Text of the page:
The City of Penticton hopes to have the Kiwanis Pier open to the public by the major tourist season, but it largely depends on whether rising lake levels disrupt provincial permits.
The matter went before council Tuesday afternoon, and city engineer Ian Chapman told council while there was damage to the pier from a windstorm last summer, there was far more damage related to aging, such as rotting in the structure.
With the freshets beginning to feed into the Okanagan Lake again, however, Chapman said there is still some concern the rising lake could disrupt not only the work on the pier, but other work along the water.
There hasn’t been any formal agreement, but while the city currently has the value of the damage from the storm pegged at $78,000, insurance providers have said that is too high.
The remainder of the damage will cost the city an estimated $278,000, Chapman said, and he offered a few options to council.
That included replacing the pier altogether with more durable materials, which would last up to 75 years; conducting full repairs with the $278,000 cost to the city, conducting only insurable repairs at no cost to the city and doing nothing and waiting to decide on something new.
Chapman’s recommendations to the city was a $278,000 repair to the pier, which will provide an estimated four or five extra years of life to the pier, with hopes of finishing repairs in time for tourism season. Council voted 5-2 in favour of that option.
The minimal repairs would have added a year or two of life, while the full replacement — at a cost of over $1.5 million — would have added about 75 years of life to the pier, albeit with some maintenance work along the way.
Most councillors voted in favour of the full repairs, with only councillors Andre Martin and Helena Konanz dissenting. Coun. Judy Sentes and Mayor Andrew Jakubeit both spoke to the urgency in getting the pier up in a timely fashion.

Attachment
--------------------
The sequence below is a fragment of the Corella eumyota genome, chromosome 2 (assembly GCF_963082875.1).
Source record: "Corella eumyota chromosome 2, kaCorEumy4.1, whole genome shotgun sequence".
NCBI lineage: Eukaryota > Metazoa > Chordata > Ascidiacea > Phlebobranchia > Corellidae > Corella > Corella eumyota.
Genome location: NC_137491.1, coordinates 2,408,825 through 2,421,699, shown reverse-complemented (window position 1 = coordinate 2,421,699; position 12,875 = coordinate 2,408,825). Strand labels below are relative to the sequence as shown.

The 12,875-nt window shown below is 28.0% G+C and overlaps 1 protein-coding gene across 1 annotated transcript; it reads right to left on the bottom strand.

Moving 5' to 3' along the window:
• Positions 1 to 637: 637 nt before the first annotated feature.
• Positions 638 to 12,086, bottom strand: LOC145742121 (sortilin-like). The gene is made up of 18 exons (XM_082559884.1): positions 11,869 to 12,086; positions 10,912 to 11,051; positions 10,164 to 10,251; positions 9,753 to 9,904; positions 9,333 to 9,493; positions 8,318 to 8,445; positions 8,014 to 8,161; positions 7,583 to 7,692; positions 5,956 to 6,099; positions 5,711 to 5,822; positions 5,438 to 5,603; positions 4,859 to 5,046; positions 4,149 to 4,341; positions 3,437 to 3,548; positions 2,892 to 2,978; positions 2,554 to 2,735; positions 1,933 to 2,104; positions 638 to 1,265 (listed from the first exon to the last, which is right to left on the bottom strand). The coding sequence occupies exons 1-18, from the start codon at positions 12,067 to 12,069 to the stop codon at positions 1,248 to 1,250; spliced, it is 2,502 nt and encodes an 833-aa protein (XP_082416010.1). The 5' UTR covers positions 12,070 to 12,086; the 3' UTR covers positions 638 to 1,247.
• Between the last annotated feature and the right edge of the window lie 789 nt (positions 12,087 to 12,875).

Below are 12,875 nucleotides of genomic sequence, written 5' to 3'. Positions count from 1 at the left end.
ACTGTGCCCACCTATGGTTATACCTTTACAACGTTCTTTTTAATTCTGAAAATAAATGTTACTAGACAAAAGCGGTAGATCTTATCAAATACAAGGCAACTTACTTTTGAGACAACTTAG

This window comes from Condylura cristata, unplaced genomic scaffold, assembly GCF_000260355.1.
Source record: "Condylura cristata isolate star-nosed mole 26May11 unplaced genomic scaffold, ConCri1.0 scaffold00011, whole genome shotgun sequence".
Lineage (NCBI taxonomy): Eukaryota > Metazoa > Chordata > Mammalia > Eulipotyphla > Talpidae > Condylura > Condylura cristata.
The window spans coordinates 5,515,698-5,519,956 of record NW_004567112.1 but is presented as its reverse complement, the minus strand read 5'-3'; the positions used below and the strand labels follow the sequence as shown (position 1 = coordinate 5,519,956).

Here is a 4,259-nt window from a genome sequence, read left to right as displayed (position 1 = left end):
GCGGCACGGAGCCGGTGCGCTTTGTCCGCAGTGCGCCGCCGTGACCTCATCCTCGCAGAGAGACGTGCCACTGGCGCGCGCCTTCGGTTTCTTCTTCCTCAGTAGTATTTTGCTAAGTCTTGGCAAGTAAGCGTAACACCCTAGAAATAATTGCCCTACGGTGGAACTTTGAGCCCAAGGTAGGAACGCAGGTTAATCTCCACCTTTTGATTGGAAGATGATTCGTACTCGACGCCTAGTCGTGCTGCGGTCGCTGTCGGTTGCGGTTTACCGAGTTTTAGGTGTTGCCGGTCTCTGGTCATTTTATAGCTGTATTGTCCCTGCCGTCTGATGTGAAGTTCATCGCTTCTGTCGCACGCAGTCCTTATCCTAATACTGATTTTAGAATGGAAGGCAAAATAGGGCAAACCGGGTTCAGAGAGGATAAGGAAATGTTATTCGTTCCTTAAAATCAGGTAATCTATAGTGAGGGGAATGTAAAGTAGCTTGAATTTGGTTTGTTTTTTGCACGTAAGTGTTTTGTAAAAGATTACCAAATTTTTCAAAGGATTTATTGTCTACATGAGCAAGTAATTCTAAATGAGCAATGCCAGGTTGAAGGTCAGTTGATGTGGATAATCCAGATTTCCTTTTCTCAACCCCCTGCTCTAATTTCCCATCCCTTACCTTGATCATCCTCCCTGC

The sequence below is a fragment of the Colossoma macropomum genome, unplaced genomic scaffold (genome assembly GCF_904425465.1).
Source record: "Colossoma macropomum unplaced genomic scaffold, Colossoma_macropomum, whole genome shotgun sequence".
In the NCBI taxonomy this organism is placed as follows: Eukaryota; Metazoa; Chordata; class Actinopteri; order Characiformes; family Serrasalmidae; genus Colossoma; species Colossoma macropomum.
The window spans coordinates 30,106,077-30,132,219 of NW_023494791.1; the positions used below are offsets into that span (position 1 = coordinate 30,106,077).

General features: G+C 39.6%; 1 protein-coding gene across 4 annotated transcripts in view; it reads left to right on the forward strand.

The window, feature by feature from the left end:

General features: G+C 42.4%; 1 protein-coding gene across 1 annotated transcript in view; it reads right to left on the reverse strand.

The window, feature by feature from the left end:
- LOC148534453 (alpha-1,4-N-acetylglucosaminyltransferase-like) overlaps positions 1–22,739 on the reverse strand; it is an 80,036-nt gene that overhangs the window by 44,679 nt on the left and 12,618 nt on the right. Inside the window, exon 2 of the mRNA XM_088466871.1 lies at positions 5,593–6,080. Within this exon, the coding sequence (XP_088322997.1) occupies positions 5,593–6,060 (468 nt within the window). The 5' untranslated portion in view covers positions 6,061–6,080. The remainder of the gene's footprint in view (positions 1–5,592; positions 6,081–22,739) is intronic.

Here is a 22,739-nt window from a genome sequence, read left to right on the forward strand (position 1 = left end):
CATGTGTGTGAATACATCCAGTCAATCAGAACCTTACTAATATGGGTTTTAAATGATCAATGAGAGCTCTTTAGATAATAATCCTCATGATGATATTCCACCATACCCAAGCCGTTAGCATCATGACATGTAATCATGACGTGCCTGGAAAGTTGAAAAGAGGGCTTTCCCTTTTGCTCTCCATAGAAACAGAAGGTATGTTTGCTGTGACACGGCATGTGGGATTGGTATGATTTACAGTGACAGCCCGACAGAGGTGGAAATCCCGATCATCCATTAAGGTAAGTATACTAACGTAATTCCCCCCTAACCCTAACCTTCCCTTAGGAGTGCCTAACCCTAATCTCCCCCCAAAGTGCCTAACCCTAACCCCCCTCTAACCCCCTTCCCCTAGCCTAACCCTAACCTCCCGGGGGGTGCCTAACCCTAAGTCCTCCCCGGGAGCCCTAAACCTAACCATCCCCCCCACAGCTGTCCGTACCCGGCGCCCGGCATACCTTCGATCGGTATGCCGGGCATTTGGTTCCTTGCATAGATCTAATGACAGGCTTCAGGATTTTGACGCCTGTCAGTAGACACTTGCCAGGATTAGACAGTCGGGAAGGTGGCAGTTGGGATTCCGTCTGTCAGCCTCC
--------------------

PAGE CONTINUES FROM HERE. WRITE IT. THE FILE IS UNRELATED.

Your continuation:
“It is one of our landmarks; I would hate to — to get it removed is not an option I have any comfort in,” Jakubeit said.
Sentes asked what kind of time frame it take be to get the repairs done and have the pier reopened in time for summer.
“Fairly confident we could be out to tender quickly, and then all we have to do is to hope that we get enough interest, and if there’s enough capacity in the industry to respond quickly to that tender call,” Chapman said.
“Normally we would allow three to four weeks for an intended period, which would take us through to middle of June, say, and we could be building soon after that.
“The only other issue starting to become a problem for all the works we’re doing at the moment is rising water. As the water rises, the more permitting that we have to get involved with. If we can get at the work very, very quickly and the water doesn’t come up too high this year, we can probably do a lot of the work without a permit.”
However, Martin had opposed the immediate work on the pier, suggesting the city could do some extra research on how much the city could benefit from replacing the pier entirely.
As well, Konanz said she was interested in seeing the pier reworked to be able to include boat docking that would allow boaters to moor close to downtown.